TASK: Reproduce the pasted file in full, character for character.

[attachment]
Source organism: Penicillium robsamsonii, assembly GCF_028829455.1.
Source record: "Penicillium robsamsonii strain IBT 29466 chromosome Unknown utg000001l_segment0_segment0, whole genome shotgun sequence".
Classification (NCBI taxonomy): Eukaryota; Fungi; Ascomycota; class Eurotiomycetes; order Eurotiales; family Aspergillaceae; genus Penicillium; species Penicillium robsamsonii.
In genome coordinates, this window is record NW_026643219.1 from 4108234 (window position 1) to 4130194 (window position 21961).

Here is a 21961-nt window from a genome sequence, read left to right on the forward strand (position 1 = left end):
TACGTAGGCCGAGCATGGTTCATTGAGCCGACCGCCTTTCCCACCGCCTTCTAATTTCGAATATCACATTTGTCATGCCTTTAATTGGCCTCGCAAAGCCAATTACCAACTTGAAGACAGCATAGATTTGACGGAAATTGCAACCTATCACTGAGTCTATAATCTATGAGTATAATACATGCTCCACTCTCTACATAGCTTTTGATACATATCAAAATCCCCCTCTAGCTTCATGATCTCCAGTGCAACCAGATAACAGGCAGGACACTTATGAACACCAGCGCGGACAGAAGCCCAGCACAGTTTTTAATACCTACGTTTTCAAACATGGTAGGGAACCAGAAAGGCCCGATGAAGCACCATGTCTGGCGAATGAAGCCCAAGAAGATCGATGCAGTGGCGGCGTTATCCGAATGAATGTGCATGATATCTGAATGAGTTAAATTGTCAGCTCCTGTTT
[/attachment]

Source organism: Penicillium robsamsonii, assembly GCF_028829455.1.
Source record: "Penicillium robsamsonii strain IBT 29466 chromosome Unknown utg000001l_segment0_segment0, whole genome shotgun sequence".
Classification (NCBI taxonomy): Eukaryota; Fungi; Ascomycota; class Eurotiomycetes; order Eurotiales; family Aspergillaceae; genus Penicillium; species Penicillium robsamsonii.
In genome coordinates, this window is record NW_026643219.1 from 4108234 (window position 1) to 4130194 (window position 21961).

Here is a 21961-nt window from a genome sequence, read left to right on the forward strand (position 1 = left end):
TACGTAGGCCGAGCATGGTTCATTGAGCCGACCGCCTTTCCCACCGCCTTCTAATTTCGAATATCACATTTGTCATGCCTTTAATTGGCCTCGCAAAGCCAATTACCAACTTGAAGACAGCATAGATTTGACGGAAATTGCAACCTATCACTGAGTCTATAATCTATGAGTATAATACATGCTCCACTCTCTACATAGCTTTTGATACATATCAAAATCCCCCTCTAGCTTCATGATCTCCAGTGCAACCAGATAACAGGCAGGACACTTATGAACACCAGCGCGGACAGAAGCCCAGCACAGTTTTTAATACCTACGTTTTCAAACATGGTAGGGAACCAGAAAGGCCCGATGAAGCACCATGTCTGGCGAATGAAGCCCAAGAAGATCGATGCAGTGGCGGCGTTATCCGAATGAATGTGCATGATATCTGAATGAGTTAAATTGTCAGCTCCTGTTT